Churches across South Africa are holding prayers for former President Nelson Mandela, who has been in hospital for four days being treated for pneumonia.
Several hundred people gathered at the Regina Mundi church in Soweto – once a focal point of the struggle against apartheid.
On Saturday, South Africa’s presidency said Nelson Mandela, 94, was breathing without difficulty.
It said excess fluid had been drained from the lungs to ease his breathing.
There are no details yet on how long he will remain in hospital and no statement on his condition has been given for the past 24 hours.
After Nelson Mandela was admitted to hospital late on Wednesday, South Africa’s President Jacob Zuma said people “must not panic”.
Nelson Mandela contracted tuberculosis in the 1980s while detained on windswept Robben Island.
His lungs are said to have been damaged while working in a prison quarry. This latest spell in hospital is his fourth in just over two years.
Nelson Mandela served as South Africa’s first black president from 1994 to 1999 and is regarded by many as the father of the nation for leading the struggle against apartheid.
The statement read by presidential spokesman, Mac Maharaj, on Saturday said that Nelson Mandela had been admitted to hospital “due to a recurrence of pneumonia”.
It said: “Doctors advised that due to the lung infection, former President Mandela had developed a pleural effusion which was tapped. This has resulted in him now being able to breathe without difficulty.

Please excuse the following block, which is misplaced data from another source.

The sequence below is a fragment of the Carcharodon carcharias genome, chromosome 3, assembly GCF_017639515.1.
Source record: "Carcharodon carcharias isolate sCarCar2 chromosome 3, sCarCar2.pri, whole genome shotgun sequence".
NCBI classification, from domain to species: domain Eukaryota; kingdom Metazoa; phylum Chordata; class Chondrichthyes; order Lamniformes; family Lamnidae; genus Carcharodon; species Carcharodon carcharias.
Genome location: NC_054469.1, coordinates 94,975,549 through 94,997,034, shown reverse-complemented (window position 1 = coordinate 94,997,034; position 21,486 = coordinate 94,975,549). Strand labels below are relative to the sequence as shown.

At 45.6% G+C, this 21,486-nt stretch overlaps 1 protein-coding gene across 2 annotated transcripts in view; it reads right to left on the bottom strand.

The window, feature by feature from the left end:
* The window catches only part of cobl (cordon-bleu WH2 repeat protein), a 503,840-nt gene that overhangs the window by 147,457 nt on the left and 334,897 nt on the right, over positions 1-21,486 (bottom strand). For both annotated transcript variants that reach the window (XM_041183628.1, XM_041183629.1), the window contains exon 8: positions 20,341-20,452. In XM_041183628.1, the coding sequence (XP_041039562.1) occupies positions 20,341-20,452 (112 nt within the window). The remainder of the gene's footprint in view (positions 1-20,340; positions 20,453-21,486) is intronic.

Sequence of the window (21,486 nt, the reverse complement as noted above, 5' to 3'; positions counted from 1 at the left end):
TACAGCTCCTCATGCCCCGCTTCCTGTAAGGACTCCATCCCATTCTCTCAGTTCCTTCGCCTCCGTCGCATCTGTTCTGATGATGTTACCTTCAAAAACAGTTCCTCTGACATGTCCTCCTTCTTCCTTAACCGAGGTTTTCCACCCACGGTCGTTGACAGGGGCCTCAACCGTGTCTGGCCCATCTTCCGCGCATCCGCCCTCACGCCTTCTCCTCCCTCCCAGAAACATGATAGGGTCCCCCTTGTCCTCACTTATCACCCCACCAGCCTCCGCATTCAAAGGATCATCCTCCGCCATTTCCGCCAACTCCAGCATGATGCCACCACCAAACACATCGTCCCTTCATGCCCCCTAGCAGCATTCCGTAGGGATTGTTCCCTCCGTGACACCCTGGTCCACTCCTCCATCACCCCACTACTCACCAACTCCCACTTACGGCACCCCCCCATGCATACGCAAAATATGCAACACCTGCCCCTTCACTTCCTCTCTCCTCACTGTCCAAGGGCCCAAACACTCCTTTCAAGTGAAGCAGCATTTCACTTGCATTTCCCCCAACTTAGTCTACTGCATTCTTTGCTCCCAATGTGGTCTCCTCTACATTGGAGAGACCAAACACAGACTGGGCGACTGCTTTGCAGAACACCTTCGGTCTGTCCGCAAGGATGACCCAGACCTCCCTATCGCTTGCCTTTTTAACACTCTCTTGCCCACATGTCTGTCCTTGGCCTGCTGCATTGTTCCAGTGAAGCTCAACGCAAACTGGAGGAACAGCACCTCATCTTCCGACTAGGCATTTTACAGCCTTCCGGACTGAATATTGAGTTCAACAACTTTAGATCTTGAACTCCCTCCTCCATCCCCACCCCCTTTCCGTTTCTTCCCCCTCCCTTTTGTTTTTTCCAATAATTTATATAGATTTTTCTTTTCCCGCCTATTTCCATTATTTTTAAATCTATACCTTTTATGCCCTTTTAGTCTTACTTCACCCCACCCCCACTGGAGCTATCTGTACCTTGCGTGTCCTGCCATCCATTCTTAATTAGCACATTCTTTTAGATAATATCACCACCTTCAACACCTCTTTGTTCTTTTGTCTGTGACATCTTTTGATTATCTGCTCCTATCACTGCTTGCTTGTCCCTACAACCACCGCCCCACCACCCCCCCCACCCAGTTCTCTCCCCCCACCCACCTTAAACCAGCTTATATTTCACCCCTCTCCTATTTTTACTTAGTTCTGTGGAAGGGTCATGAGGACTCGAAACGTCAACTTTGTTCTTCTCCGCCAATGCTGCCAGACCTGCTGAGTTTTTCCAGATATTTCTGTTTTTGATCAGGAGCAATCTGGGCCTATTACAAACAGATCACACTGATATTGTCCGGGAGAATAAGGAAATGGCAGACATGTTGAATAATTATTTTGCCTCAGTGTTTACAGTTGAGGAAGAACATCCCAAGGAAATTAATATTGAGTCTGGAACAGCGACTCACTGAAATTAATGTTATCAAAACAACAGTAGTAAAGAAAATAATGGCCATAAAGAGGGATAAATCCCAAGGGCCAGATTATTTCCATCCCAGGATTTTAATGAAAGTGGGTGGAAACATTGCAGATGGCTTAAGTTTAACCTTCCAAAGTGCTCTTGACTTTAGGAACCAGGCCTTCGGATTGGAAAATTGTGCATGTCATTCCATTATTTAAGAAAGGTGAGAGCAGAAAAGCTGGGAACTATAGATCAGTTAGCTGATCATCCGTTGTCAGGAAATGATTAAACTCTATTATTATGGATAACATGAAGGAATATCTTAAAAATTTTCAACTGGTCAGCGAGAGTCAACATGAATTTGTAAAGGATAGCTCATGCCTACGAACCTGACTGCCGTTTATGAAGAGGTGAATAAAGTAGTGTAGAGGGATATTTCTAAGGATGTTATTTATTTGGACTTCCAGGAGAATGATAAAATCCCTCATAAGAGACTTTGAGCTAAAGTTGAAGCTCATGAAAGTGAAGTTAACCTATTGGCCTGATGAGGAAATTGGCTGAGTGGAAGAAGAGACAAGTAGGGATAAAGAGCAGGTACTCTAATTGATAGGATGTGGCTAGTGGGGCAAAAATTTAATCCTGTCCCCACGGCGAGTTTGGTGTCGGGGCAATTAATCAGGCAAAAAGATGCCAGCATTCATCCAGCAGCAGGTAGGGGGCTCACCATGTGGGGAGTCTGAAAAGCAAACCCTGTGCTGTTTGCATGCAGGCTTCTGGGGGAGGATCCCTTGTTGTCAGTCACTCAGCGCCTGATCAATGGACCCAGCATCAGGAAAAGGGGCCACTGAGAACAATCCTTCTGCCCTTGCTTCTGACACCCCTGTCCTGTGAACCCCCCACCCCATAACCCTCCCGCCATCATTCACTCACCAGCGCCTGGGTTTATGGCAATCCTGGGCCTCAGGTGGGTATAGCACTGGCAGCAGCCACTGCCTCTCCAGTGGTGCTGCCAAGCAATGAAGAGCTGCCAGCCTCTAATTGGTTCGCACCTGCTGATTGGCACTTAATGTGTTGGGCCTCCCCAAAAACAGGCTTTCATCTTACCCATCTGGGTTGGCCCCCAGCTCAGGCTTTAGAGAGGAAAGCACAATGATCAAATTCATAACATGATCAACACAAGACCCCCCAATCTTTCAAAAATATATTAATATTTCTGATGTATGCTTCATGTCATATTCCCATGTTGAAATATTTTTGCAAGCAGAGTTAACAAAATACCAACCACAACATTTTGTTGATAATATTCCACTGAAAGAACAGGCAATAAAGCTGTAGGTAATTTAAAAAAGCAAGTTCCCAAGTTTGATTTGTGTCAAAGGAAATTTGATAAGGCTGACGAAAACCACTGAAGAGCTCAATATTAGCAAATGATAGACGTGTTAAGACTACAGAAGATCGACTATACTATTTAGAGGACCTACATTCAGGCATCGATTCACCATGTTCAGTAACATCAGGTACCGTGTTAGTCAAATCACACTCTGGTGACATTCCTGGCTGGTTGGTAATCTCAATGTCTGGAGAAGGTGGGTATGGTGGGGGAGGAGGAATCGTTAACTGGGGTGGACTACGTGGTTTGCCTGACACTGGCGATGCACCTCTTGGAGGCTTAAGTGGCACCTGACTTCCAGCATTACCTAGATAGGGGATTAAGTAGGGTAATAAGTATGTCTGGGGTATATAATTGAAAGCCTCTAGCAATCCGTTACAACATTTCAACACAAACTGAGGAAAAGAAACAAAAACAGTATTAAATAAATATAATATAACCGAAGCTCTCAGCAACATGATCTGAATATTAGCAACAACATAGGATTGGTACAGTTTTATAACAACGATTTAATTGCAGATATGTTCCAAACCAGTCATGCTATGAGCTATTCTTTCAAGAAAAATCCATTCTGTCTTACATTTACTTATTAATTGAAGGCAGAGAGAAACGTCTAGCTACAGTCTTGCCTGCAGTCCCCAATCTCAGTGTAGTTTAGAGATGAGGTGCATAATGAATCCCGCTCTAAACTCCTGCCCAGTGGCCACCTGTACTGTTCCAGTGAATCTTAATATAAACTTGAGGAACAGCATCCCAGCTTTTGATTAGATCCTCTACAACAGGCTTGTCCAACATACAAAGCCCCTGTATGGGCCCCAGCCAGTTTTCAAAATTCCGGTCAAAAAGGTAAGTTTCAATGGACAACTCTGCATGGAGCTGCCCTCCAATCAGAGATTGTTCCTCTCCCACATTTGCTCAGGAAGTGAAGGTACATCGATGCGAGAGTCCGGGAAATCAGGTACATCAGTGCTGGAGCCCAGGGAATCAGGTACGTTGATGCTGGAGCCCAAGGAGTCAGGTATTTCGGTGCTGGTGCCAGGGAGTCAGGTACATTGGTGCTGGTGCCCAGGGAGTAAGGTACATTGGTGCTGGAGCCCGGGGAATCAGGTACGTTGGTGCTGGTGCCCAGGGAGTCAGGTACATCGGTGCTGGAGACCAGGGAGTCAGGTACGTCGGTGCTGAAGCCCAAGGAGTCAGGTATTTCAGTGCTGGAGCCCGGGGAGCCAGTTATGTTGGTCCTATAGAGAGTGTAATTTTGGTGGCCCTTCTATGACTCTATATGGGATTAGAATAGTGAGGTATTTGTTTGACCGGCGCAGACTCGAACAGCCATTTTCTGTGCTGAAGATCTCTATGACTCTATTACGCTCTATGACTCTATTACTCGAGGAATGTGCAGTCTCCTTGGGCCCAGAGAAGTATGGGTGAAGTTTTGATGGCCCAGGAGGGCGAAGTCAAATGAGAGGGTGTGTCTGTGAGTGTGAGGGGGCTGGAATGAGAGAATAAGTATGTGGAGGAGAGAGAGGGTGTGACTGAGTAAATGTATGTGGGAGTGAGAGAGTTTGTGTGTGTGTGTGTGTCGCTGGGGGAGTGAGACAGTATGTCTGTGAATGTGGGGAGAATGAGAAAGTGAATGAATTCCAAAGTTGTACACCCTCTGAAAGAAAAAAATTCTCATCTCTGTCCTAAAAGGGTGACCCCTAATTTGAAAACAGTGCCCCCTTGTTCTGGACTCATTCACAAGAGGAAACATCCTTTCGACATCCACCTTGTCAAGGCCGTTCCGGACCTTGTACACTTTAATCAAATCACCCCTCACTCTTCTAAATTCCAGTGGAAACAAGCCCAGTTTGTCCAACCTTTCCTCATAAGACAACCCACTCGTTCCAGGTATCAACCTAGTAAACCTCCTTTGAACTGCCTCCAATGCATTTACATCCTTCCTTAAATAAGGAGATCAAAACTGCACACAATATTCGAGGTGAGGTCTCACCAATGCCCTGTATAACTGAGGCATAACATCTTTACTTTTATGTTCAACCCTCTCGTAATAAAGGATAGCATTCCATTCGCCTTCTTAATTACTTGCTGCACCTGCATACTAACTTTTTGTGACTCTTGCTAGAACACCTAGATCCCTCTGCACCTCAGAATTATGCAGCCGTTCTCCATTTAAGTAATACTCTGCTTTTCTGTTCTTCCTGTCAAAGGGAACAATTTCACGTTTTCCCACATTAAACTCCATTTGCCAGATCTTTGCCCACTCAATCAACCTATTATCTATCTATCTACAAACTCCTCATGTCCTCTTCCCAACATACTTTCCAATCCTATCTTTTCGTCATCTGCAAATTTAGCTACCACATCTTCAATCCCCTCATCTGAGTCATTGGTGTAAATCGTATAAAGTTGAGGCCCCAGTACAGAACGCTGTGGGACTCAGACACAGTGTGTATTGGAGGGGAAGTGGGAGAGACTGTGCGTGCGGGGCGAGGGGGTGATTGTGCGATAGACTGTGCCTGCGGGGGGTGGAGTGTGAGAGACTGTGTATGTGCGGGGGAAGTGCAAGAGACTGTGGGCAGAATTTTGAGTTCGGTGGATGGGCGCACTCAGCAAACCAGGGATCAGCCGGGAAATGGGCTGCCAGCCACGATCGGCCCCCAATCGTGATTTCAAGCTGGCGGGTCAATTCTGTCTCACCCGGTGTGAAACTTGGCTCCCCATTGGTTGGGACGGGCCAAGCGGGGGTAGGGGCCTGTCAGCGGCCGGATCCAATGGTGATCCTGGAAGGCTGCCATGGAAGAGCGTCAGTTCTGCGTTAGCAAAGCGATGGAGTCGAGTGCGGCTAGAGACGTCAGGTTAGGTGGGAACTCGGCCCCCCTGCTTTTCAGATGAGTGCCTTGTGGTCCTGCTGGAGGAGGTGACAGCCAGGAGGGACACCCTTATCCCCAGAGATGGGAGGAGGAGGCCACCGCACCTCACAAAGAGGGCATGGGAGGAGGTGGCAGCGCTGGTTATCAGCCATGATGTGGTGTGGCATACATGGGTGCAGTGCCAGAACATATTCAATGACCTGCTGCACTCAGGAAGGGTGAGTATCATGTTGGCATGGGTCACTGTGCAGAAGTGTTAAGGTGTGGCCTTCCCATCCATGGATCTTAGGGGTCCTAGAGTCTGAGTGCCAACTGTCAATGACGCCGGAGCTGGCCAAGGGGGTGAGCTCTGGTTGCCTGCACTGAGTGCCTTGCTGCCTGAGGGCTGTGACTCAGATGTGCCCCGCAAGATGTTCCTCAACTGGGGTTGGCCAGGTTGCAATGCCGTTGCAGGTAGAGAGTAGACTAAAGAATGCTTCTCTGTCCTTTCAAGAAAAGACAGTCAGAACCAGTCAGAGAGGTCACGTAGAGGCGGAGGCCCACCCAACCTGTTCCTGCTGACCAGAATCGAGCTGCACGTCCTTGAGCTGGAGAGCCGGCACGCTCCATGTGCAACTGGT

“He continues to respond to treatment and is comfortable.”
Mac Maharaj, a prisoner on Robben Island with Nelson Mandela in the 1960s and 70s, said the presidency “would like to acknowledge and thank all who have been praying for, and sending messages of support for, Madiba and his family.”
Madiba is Mandela’s clan name and is widely used to refer to him.
The hospital Nelson Mandela is attending has not been disclosed.
Last December Nelson Mandela was treated for a lung infection and gallstones – his longest period in hospital since leaving prison in 1990.
In February, the former president was treated for a stomach condition.
When asked whether people should prepare for the inevitable, President Jacob Zuma said: “In Zulu, when someone passes away who is very old, people say he or she has gone home. I think those are some of the things we should be thinking about.”
But the president stressed that Nelson Mandela had been able to handle the situation “very well” so far.
South Africans have been praying for the recovery of Nelson Mandela, who remains a moral beacon in the country despite withdrawing from public life almost a decade ago.
Despite his long imprisonment, Nelson Mandela forgave his former enemies and as president urged South Africans of all races to work together and seek reconciliation.
In 1993 Nelson Mandela was awarded the Nobel Peace Prize.
His main home is in Qunu, a small rural village in Eastern Cape province, where he says he spent the happiest days of his childhood.
However, doctors said in December Nelson Mandela should remain at his home in the Johannesburg neighborhood of Houghton to be close to medical facilities.